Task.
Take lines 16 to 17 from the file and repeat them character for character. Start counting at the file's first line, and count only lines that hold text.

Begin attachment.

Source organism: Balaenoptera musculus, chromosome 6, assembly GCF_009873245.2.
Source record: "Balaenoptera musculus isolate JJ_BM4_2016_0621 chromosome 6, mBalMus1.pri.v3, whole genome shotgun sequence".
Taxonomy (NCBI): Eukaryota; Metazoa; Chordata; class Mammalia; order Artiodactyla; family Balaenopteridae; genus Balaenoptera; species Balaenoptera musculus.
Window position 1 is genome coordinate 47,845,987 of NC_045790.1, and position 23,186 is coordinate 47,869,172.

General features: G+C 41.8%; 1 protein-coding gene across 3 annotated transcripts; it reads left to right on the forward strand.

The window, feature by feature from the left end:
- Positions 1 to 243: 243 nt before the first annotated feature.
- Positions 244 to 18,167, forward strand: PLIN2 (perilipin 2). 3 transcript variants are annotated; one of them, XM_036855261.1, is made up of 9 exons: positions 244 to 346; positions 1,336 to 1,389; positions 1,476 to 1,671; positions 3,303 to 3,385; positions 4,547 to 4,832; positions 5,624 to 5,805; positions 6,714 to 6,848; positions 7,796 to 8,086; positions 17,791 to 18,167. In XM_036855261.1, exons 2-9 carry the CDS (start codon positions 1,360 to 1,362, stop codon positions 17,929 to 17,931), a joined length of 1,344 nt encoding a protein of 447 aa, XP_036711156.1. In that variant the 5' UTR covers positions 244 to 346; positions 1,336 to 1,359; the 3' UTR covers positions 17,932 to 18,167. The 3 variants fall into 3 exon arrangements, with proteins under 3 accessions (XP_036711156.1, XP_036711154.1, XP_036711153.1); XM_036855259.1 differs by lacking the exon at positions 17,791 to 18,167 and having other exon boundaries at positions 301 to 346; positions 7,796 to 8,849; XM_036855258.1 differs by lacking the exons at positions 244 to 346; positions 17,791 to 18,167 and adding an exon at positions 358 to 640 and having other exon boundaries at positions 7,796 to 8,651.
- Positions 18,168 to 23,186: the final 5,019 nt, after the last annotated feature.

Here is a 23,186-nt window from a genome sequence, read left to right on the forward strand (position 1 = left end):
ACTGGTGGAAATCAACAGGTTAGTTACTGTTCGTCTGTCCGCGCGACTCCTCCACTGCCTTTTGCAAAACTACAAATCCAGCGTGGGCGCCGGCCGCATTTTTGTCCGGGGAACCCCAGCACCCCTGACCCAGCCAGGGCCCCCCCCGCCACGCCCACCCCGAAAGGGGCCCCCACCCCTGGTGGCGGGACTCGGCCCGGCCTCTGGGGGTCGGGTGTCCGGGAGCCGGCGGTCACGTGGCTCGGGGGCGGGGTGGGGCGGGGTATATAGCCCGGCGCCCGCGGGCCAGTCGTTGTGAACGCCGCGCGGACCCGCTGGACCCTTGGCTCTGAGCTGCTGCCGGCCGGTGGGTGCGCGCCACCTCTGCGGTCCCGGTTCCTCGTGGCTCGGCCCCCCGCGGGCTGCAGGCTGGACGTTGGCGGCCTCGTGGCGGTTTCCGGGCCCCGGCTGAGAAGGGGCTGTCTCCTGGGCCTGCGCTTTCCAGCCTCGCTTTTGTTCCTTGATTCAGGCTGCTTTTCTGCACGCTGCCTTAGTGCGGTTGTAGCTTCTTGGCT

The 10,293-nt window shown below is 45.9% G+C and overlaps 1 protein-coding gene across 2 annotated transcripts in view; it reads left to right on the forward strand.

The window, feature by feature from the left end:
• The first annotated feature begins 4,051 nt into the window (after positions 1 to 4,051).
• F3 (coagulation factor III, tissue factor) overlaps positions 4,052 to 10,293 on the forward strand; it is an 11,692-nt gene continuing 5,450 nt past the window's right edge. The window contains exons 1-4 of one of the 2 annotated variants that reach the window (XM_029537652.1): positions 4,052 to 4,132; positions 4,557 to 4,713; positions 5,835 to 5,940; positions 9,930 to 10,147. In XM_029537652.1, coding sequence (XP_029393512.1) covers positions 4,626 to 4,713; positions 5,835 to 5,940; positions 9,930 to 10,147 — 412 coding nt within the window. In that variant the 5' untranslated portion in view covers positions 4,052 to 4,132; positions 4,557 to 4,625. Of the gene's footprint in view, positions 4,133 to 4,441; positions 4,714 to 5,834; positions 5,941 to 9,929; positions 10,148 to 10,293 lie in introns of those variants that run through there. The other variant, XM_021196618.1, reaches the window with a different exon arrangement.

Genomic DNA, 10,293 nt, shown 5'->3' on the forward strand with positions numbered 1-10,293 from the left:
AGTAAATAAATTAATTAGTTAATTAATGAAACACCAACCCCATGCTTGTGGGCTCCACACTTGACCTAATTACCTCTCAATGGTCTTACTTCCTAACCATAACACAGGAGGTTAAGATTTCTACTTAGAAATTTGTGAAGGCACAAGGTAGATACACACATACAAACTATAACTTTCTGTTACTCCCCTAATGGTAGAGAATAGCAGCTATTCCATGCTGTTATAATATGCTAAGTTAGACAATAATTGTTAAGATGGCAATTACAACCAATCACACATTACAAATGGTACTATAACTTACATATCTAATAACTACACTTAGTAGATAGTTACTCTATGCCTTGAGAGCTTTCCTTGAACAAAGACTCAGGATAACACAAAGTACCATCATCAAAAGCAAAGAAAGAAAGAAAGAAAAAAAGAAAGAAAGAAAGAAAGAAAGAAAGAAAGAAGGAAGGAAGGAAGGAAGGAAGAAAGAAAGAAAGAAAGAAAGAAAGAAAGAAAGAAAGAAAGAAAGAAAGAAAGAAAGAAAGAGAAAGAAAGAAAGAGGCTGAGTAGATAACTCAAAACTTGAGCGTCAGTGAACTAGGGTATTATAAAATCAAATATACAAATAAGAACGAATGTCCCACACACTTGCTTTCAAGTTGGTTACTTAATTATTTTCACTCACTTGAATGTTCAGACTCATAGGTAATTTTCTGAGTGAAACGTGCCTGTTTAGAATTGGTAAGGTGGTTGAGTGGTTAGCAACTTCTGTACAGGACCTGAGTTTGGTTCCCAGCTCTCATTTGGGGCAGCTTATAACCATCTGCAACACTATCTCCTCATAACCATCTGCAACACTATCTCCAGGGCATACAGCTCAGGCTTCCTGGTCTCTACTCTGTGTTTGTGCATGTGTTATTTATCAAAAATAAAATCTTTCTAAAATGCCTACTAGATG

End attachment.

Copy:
Genomic DNA, 10,293 nt, shown 5'->3' on the forward strand with positions numbered 1-10,293 from the left:
AGTAAATAAATTAATTAGTTAATTAATGAAACACCAACCCCATGCTTGTGGGCTCCACACTTGACCTAATTACCTCTCAATGGTCTTACTTCCTAACCATAACACAGGAGGTTAAGATTTCTACTTAGAAATTTGTGAAGGCACAAGGTAGATACACACATACAAACTATAACTTTCTGTTACTCCCCTAATGGTAGAGAATAGCAGCTATTCCATGCTGTTATAATATGCTAAGTTAGACAATAATTGTTAAGATGGCAATTACAACCAATCACACATTACAAATGGTACTATAACTTACATATCTAATAACTACACTTAGTAGATAGTTACTCTATGCCTTGAGAGCTTTCCTTGAACAAAGACTCAGGATAACACAAAGTACCATCATCAAAAGCAAAGAAAGAAAGAAAGAAAAAAAGAAAGAAAGAAAGAAAGAAAGAAAGAAAGAAGGAAGGAAGGAAGGAAGGAAGAAAGAAAGAAAGAAAGAAAGAAAGAAAGAAAGAAAGAAAGAAAGAAAGAAAGAAAGAAAGAGAAAGAAAGAAAGAGGCTGAGTAGATAACTCAAAACTTGAGCGTCAGTGAACTAGGGTATTATAAAATCAAATATACAAATAAGAACGAATGTCCCACACACTTGCTTTCAAGTTGGTTACTTAATTATTTTCACTCACTTGAATGTTCAGACTCATAGGTAATTTTCTGAGTGAAACGTGCCTGTTTAGAATTGGTAAGGTGGTTGAGTGGTTAGCAACTTCTGTACAGGACCTGAGTTTGGTTCCCAGCTCTCATTTGGGGCAGCTTATAACCATCTGCAACACTATCTCCTCATAACCATCTGCAACACTATCTCCAGGGCATACAGCTCAGGCTTCCTGGTCTCTACTCTGTGTTTGTGCATGTGTTATTTATCAAAAATAAAATCTTTCTAAAATGCCTACTAGATG